I often try reading or translating something in Japanese to English but then abandon it cause it gets too difficult. No running away when you have a human staring back and waiting for your response! Also because you’re paying for lessons so you want to get your money’s worth right?

I mean there are really so many free ways to learn and practice Japanese online, so many YouTube channels, so many apps, articles, and hey, even Google-sensei who I turn to for help a lot. Why pay when you can get for free?

I still prefer not paying for things as much as possible if I can get it for free, but sometimes you really do need a class where it forces you sit down and focus for that 50 minutes or so and actually study. Lazy people like me who procrastinate like time isn’t money find it so difficult to motivate or even force ourselves to open that textbook or do a worksheet because no one gets on our back if we don’t. There isn’t a “cost” we see in deciding to do work “tomorrow” and watching a YouTube video instead.

And on italki the guy who I tried practicing on Skype with ended up wanting to speak in mostly English and even when I’m with friends (or any Japanese people, really), no one tries correcting my grammar or my weird vocabulary. It’s a lot of jouzu desu ne and being complacent enough with being able to communicate and when I can’t think of the Japanese phrase I end up switching to English because my friends understand it. (Or you know, katakana versions of English words)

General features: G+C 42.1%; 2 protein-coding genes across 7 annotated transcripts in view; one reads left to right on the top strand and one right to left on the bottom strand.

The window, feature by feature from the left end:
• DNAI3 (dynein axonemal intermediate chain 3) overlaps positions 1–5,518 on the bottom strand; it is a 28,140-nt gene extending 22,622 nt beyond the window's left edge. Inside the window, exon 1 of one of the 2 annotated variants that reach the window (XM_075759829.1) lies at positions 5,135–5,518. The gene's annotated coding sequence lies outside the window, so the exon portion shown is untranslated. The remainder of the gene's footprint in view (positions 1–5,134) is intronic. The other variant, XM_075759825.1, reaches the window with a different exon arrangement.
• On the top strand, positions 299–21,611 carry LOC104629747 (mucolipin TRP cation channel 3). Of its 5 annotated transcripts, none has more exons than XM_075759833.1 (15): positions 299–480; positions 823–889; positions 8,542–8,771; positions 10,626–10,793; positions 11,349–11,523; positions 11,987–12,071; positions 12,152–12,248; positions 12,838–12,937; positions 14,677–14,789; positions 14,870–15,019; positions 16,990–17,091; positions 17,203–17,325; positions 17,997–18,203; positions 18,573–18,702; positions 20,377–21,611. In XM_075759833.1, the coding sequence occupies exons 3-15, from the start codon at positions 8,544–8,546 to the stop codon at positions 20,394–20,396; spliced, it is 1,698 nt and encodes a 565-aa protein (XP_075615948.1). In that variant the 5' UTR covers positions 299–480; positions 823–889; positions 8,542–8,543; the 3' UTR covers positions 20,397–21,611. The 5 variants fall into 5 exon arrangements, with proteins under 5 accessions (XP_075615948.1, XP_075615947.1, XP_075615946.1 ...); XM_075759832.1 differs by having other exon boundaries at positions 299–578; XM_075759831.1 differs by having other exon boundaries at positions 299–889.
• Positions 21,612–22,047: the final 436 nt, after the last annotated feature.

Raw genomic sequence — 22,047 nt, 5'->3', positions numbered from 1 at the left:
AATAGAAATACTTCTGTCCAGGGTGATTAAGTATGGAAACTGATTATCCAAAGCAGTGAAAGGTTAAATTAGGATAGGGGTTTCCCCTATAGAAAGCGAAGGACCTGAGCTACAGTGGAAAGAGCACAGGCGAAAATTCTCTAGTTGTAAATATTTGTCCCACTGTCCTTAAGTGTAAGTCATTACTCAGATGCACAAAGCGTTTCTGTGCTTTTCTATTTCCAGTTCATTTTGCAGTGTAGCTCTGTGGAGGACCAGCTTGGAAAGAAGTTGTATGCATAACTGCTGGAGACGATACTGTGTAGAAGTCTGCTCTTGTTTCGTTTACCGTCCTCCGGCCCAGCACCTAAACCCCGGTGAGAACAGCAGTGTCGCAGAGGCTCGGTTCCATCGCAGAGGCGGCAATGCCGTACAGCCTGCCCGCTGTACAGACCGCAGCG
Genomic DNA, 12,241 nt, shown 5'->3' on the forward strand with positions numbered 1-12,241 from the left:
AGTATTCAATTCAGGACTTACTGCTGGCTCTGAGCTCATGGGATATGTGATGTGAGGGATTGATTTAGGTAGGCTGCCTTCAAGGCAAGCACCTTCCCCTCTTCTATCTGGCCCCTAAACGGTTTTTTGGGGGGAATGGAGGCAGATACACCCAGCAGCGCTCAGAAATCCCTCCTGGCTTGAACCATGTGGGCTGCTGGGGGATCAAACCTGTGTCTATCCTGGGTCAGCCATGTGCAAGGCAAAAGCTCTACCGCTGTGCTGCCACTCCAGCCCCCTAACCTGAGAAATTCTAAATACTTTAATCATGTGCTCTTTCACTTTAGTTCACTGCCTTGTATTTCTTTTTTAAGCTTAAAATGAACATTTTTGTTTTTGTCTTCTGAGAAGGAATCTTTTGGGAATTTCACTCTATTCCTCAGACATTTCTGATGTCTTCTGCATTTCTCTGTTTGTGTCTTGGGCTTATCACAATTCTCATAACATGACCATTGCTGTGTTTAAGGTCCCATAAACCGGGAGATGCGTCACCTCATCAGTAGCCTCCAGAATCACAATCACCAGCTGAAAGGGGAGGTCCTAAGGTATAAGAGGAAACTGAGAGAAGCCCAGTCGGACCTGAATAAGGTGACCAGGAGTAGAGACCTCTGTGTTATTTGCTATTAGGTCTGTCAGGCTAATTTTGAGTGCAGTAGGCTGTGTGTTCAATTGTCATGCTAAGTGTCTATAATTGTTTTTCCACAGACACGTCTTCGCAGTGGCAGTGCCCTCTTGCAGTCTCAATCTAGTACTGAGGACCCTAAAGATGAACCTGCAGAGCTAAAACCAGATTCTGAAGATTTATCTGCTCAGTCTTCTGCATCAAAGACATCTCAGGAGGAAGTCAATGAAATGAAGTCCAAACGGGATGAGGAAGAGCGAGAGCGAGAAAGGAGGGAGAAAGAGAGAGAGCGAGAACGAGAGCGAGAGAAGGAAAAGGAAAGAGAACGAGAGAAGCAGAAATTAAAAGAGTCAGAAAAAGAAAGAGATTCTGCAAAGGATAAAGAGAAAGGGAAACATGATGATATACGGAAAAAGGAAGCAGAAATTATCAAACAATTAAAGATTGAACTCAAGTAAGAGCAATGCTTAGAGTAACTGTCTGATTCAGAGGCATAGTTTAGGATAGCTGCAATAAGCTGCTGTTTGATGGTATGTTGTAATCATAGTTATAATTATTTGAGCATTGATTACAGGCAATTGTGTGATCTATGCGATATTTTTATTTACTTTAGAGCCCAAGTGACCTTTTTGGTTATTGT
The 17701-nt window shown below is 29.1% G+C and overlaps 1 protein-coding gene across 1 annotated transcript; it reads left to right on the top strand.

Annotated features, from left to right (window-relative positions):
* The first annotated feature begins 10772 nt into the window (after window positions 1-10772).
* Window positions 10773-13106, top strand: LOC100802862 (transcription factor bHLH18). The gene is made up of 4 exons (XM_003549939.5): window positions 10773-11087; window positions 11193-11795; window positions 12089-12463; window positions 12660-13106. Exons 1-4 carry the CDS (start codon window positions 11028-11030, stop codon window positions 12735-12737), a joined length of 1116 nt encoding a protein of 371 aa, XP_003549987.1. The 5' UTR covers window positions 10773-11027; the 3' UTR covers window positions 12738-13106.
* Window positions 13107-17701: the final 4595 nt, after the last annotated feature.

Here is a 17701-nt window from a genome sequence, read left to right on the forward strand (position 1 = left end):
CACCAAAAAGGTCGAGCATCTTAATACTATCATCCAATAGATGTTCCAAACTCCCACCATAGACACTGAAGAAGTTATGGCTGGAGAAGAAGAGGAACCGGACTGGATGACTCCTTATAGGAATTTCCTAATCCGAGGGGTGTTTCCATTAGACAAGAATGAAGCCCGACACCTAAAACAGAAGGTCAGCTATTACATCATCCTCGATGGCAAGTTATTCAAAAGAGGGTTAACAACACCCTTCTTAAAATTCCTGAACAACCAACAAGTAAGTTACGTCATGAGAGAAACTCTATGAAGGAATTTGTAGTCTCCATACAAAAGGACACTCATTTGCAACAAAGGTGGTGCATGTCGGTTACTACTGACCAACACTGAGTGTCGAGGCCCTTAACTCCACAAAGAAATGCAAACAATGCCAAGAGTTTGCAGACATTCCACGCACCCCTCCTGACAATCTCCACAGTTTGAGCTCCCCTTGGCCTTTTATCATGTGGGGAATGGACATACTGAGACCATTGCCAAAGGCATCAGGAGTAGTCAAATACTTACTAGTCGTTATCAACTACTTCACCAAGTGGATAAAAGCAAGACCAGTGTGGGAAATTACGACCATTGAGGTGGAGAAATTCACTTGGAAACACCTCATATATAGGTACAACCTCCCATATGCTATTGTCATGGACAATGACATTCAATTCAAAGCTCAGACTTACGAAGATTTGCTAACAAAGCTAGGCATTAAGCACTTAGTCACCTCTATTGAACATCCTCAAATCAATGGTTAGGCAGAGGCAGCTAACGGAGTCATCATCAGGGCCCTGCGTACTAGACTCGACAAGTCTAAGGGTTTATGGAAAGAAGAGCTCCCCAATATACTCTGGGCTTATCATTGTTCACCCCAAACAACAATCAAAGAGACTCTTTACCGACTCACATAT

So if you’re serious about wanting to improve your speaking you might want to consider Wasabi’s Japanese learning service. It’s designed for intermediate and above Japanese language learners so it’s recommended that you have a JLPT N4 level and up so you can make the most of it! Any lower you might be struggling with the material and pace.

Ok, ok and now to what you’ve been waiting for (YES BERNIE FINALLY UGH)


in the Wasabi Japanese Speech Contest!! You don’t have to be a Wasabi member to take part! The speech topic is given to you after you sign up. Then all you do is write your 4 to 6 min speech, record it and submit!

Applications are NOW OPEN!

You have till 15 August to sign up, then till 15 September to record your speech and submit it!

All the full details are on their website!

Now if you’ll excuse me, I’m going back to playing Pokemon Conquest….in Japanese okay! That counts as practicing right???